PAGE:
Richmond classified as Tier II sex offender

STEUBENVILLE – Ma’Lik Richmond was classified as a Tier II sex offender Friday and will be required to report to the county sheriff where he is living every six months for the next 20 years.

Richmond was convicted in March along with co-defendant Trent Mays of raping a female juvenile from Weirton last August.

Mays was sentenced to a minimum of two years in a Department of Youth Services facility. Richmond was sentenced to a minimum of one year in a state youth detention center.

Mays was classified as a Tier II sex offender by visiting Judge Thomas Lipps during a June hearing but Richmond’s classification hearing was delayed because his attorney, Walter Madison, had filed several motions, including a challenge to the constitutionality of the sex offender ranking for juveniles, saying the appellate courts and Ohio Supreme Court have ruled the sexual classification system for both adults and juveniles do not violate the constitution.

Madison also asked Lipps to delay Richmond’s classification hearing but the judge overruled all of the defense motions.

Lipps also said he will not oppose Richmond’s transfer from the Cuyahoga Hill Department of Youth Services near Cleveland to the Paint Creek Lighthouse Youth Center, a privately run facility for juvenile sex offenders near Chillicothe.

Lipps noted the DYS facility near Cleveland has 30 double bunk beds in a building.

“Paint Creek has individual rooms and a very good treatment center. If you meet the conditions and DYS and Paint Creek agree you should go to the Paint Creek facility, I will not stand in the way,” Lipps told Richmond.

Lipps then cited the 1996 Megan’s Law and the 2008 Adam Walsh Act before announcing his decision to classify the 17-year old Richmond as a Tier II sex offender.

“I have read the assessments and there is more remorse now than when he went he first went to the DYS. He is thinking about the victim and how his actions affected her. He is not going backward but is going forward,” Lipps stated.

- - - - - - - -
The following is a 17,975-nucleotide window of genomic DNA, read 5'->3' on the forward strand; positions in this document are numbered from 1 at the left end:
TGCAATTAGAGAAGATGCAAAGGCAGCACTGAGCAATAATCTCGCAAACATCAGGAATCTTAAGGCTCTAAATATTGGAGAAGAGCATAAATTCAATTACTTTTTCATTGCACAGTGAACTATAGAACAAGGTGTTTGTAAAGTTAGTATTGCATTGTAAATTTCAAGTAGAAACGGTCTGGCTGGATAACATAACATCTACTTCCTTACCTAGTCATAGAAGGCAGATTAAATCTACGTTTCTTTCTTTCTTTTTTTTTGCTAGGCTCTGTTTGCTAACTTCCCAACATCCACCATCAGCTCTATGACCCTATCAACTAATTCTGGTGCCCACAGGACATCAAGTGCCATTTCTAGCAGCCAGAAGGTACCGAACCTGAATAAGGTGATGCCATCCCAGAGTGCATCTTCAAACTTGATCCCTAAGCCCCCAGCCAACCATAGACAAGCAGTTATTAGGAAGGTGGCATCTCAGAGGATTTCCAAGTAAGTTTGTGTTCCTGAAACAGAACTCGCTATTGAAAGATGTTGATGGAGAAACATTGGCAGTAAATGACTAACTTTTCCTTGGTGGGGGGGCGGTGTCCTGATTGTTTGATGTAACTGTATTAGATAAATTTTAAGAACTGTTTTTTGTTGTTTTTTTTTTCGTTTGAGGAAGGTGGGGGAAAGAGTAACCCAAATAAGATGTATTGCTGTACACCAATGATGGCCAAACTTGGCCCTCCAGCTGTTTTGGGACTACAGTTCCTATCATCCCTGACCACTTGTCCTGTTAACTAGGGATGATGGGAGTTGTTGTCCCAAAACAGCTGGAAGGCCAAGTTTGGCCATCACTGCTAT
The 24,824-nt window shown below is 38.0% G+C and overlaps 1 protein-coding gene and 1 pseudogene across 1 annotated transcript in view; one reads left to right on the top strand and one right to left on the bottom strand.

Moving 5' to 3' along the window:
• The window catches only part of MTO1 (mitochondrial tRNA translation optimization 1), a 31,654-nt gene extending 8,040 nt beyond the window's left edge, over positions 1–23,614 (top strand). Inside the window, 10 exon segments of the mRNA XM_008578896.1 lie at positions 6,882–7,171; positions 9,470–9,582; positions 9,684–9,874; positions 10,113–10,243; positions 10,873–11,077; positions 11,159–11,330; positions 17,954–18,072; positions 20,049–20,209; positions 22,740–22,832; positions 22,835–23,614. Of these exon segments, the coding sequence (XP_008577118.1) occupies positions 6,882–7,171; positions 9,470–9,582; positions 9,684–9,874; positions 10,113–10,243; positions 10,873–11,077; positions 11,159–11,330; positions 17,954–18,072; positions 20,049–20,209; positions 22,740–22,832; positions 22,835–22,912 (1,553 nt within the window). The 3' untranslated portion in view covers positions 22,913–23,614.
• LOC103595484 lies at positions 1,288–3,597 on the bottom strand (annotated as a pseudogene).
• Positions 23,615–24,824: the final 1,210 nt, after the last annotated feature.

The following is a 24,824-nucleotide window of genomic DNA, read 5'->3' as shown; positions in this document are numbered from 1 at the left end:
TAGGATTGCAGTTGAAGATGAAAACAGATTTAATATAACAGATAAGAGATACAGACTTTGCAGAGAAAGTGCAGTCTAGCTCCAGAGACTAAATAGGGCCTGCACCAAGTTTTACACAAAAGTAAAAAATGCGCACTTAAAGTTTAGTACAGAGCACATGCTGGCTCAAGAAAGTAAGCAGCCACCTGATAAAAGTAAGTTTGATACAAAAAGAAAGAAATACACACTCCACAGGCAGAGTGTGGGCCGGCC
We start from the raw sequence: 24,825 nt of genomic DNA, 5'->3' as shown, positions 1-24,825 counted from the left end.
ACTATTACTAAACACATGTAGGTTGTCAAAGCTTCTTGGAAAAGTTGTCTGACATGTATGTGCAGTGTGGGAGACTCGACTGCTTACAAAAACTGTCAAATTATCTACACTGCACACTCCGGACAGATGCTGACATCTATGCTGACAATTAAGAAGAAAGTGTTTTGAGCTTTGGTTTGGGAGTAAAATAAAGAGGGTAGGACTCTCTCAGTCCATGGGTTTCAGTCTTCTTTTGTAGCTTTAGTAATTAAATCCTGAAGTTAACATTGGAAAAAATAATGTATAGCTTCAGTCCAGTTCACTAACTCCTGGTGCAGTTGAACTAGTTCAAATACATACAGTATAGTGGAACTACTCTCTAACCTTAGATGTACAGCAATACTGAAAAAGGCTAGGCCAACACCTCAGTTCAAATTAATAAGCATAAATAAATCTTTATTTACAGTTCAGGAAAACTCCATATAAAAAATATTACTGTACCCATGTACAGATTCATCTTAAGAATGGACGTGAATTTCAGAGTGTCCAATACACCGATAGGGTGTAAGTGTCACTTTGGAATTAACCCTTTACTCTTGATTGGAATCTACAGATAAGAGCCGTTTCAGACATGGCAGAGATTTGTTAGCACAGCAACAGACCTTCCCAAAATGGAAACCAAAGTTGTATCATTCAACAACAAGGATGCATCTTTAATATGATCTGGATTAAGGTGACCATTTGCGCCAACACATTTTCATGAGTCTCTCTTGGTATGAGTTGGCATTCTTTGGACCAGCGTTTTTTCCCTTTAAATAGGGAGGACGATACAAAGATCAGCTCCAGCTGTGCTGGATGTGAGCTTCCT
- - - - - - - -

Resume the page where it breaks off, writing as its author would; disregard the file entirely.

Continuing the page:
“There is no standard criteria for the court to consider. This was a rape felony in the first degree. The age of the victim and the defendant are about the same. The defendant has no prior record. There is no evidence the defendant gave the victim any alcohol. There is a high degree of public interest in this case. And throughout this case I noticed the desire to tell others what they were doing. There was no physical harm, but definitely psychological harm to the victim,” noted Lipps.

“I have to balance a judgment from what I have seen before. And I have thought about this case before coming here today,” added Lipps before announcing his decision.

Madison and state public defender Brooke Burns called Dr. Tiffany Dent, a psychologist who works with juvenile sex offenders, as a witness who testified regarding a 2005 study that addressed the psychological impact on juveniles who are required to register as sex offenders.

“The study found registered juvenile sex offenders do not pursue a career when an employer might find out they are a registered sex offender. The juveniles also suffer from social isolation,” Dent cited.

“According to what was written in the Department of Youth Services report Ma’Lik, is taking to the treatment plan,” Dent said.

She later testified under cross examination that she does not agree juveniles should be classified as sex offenders.

“There is no research to show it makes a difference,” Dent testified.

Burns said the DYS treatment notes show, “Ma’Lik has been doing very well. He is very remorseful and is doing a good job helping other juveniles. He is moving toward a successful rehabilitation. If the court issues a classification it should be the lowest tier.”

Attorney Brian Deckert of the Ohio Attorney General’s office said the victim’s family asked the judge to consider their statement read during the classification hearing for Mays held in June.

During that hearing, the victim’s mother read a statement to Lipps asking Mays be given a lifetime sex offender reporting requirement.